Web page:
With breast cancer screening programs detecting more young women with early stage breast cancer, the number of breast cancer survivors is increasing every year. When these survivors reach menopause they are faced with a difficult decision regarding whether or not to take estrogen replacement therapy. For many years, estrogen replacement therapy has not been recommended for breast cancer survivors on the belief that estrogen will initiate tumor re-growth. However, the positive effects of estrogen replacement therapy on the cardiovascular and skeletal systems are indisputable. A report from the MD Anderson Cancer Center in the May issue of the Journal of Clinical Oncology explores the issue of estrogen replacement therapy for breast cancer survivors.
319 women previously treated for stage I or II breast cancer that had undergone menopause were registered on this study. All women were either estrogen receptor negative or unknown. All of the women were offered to participate in an ongoing randomized prospective trial comparing estrogen replacement therapy to observation. Sixty-two women agreed to enter the randomized trial (and were also registered on this study), 20 of who were assigned to receive estrogen replacement therapy. Of the 257 declining enrollment in the randomized study, 10 were dosed estrogen replacement therapy for severe menopause-related symptoms. In total, 30 women (20 as part of the randomized trial and 10 for symptoms) received conjugated estrogen (0.625mg on days 1-25 of each month) without progesterone and 280 women received no therapy (the control group). Both groups were prospectively followed with respect to recurrent or new breast cancer.
The two groups did not differ with respect to breast cancer prognostic factors. Specifically, the two groups were similar in age at diagnosis, disease-free interval, and number of positive lymph nodes, tumor size, and estrogen receptor status. One difference between the two groups was that the group receiving estrogen replacement therapy was followed for significantly longer period of time (55 months vs. 36 months).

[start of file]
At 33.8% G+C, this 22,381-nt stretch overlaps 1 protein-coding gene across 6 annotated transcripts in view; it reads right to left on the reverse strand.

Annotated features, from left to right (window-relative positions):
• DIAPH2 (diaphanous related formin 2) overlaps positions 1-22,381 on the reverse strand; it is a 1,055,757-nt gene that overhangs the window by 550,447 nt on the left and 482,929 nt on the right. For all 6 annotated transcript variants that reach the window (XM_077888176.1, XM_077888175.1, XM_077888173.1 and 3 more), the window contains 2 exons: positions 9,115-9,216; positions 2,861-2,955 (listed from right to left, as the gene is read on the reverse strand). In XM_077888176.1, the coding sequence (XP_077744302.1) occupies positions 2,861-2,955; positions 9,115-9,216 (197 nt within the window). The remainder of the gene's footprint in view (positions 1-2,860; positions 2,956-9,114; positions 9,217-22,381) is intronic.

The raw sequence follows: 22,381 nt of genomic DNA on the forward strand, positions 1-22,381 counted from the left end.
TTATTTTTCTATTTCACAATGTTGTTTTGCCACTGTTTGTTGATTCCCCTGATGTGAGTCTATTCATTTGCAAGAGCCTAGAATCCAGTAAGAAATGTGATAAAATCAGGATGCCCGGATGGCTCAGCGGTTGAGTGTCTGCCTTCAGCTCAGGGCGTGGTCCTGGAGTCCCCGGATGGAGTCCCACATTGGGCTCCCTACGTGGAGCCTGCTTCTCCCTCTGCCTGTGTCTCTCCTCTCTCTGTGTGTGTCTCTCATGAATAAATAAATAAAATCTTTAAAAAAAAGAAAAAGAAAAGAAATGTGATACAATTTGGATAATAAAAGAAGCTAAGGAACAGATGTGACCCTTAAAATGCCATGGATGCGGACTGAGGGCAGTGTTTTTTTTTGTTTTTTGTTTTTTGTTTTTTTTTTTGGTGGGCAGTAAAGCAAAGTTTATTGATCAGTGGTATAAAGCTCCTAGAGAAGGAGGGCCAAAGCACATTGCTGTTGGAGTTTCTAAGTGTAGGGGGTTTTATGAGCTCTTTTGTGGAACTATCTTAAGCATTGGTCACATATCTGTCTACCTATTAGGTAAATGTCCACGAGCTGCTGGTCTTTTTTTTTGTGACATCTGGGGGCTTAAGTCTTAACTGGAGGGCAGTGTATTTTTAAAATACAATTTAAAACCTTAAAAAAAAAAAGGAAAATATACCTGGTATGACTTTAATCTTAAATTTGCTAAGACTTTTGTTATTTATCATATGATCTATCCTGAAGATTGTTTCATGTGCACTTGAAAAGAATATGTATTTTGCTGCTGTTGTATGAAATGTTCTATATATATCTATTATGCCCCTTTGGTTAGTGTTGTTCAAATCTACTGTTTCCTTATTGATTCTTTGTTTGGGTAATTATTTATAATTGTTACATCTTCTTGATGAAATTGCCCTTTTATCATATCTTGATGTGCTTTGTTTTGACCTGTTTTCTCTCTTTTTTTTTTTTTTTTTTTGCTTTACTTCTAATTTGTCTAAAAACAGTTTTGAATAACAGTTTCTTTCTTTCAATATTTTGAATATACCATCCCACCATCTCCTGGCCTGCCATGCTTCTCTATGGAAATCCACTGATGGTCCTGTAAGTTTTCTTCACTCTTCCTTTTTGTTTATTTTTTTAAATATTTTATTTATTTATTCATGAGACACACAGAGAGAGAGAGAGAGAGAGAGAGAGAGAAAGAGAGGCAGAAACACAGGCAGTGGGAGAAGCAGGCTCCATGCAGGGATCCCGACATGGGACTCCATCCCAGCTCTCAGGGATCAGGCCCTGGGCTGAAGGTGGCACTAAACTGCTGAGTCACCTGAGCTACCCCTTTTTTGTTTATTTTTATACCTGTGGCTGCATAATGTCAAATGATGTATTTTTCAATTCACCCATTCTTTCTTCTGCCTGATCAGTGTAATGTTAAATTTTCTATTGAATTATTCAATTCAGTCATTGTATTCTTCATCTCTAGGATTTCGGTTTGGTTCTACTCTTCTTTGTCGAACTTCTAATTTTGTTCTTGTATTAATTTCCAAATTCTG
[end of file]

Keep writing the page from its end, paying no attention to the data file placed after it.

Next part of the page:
The incidence of a new breast cancer was similar between the two groups. Only one patient on estrogen replacement therapy developed a new breast cancer compared with 14 patients in the control group. No patient in either group experienced a recurrence of the original tumor.
This study , although small and not randomized, provides evidence that estrogen replacement therapy in women cured of localized breast cancer does not increase the risk of a new or recurrent breast cancer. This finding corroborates work from other institutions showing estrogen replacement therapy does not have an adverse effect on breast cancer outcome. Several large randomized trials comparing observation to estrogen replacement therapy have been initiated, and are beginning to accrue patients, but the results from these studies are not expected for many years. Therefore, patients and physicians must rely on small non-randomized trials such as this in making this difficult decision.